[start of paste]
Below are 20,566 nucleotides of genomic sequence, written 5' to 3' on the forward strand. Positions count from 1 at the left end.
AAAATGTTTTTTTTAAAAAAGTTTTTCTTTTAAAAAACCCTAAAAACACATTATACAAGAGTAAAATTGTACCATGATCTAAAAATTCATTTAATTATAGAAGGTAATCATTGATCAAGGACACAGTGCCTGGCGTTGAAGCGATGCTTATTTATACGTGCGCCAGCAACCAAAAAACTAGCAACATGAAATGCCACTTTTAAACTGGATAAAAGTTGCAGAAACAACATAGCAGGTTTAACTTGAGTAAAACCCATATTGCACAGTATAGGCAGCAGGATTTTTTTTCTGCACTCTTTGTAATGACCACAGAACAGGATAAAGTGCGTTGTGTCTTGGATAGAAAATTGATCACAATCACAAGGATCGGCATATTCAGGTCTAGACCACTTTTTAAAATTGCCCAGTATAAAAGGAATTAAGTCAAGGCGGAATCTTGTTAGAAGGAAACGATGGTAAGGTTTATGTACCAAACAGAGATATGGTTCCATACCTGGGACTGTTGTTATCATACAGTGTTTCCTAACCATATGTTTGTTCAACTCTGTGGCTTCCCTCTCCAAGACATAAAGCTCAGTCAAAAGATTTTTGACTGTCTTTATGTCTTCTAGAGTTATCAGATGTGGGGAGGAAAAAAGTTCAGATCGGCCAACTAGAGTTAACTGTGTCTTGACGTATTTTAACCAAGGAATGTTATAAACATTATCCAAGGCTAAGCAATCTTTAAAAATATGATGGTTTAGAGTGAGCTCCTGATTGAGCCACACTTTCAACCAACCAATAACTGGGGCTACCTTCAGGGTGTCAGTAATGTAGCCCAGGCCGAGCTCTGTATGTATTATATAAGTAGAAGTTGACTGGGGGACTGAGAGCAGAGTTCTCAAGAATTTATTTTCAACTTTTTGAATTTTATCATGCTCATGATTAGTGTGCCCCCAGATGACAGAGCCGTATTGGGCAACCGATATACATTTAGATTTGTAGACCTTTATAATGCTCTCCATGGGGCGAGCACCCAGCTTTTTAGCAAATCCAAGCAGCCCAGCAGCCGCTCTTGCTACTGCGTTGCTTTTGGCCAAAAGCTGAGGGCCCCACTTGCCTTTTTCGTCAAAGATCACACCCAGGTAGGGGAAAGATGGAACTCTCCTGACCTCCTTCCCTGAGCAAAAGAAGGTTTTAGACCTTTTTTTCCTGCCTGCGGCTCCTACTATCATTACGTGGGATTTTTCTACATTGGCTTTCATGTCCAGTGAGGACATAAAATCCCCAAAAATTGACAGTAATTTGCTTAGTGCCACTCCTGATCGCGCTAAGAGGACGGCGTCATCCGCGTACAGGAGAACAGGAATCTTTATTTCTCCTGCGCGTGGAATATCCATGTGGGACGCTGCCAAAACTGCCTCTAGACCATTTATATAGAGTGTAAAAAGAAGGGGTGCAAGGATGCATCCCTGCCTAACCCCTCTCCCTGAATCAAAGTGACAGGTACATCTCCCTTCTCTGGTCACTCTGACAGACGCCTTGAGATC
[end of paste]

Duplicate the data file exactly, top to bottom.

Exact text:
Below are 20,566 nucleotides of genomic sequence, written 5' to 3' on the forward strand. Positions count from 1 at the left end.
AAAATGTTTTTTTTAAAAAAGTTTTTCTTTTAAAAAACCCTAAAAACACATTATACAAGAGTAAAATTGTACCATGATCTAAAAATTCATTTAATTATAGAAGGTAATCATTGATCAAGGACACAGTGCCTGGCGTTGAAGCGATGCTTATTTATACGTGCGCCAGCAACCAAAAAACTAGCAACATGAAATGCCACTTTTAAACTGGATAAAAGTTGCAGAAACAACATAGCAGGTTTAACTTGAGTAAAACCCATATTGCACAGTATAGGCAGCAGGATTTTTTTTCTGCACTCTTTGTAATGACCACAGAACAGGATAAAGTGCGTTGTGTCTTGGATAGAAAATTGATCACAATCACAAGGATCGGCATATTCAGGTCTAGACCACTTTTTAAAATTGCCCAGTATAAAAGGAATTAAGTCAAGGCGGAATCTTGTTAGAAGGAAACGATGGTAAGGTTTATGTACCAAACAGAGATATGGTTCCATACCTGGGACTGTTGTTATCATACAGTGTTTCCTAACCATATGTTTGTTCAACTCTGTGGCTTCCCTCTCCAAGACATAAAGCTCAGTCAAAAGATTTTTGACTGTCTTTATGTCTTCTAGAGTTATCAGATGTGGGGAGGAAAAAAGTTCAGATCGGCCAACTAGAGTTAACTGTGTCTTGACGTATTTTAACCAAGGAATGTTATAAACATTATCCAAGGCTAAGCAATCTTTAAAAATATGATGGTTTAGAGTGAGCTCCTGATTGAGCCACACTTTCAACCAACCAATAACTGGGGCTACCTTCAGGGTGTCAGTAATGTAGCCCAGGCCGAGCTCTGTATGTATTATATAAGTAGAAGTTGACTGGGGGACTGAGAGCAGAGTTCTCAAGAATTTATTTTCAACTTTTTGAATTTTATCATGCTCATGATTAGTGTGCCCCCAGATGACAGAGCCGTATTGGGCAACCGATATACATTTAGATTTGTAGACCTTTATAATGCTCTCCATGGGGCGAGCACCCAGCTTTTTAGCAAATCCAAGCAGCCCAGCAGCCGCTCTTGCTACTGCGTTGCTTTTGGCCAAAAGCTGAGGGCCCCACTTGCCTTTTTCGTCAAAGATCACACCCAGGTAGGGGAAAGATGGAACTCTCCTGACCTCCTTCCCTGAGCAAAAGAAGGTTTTAGACCTTTTTTTCCTGCCTGCGGCTCCTACTATCATTACGTGGGATTTTTCTACATTGGCTTTCATGTCCAGTGAGGACATAAAATCCCCAAAAATTGACAGTAATTTGCTTAGTGCCACTCCTGATCGCGCTAAGAGGACGGCGTCATCCGCGTACAGGAGAACAGGAATCTTTATTTCTCCTGCGCGTGGAATATCCATGTGGGACGCTGCCAAAACTGCCTCTAGACCATTTATATAGAGTGTAAAAAGAAGGGGTGCAAGGATGCATCCCTGCCTAACCCCTCTCCCTGAATCAAAGTGACAGGTACATCTCCCTTCTCTGGTCACTCTGACAGACGCCTTGAGATC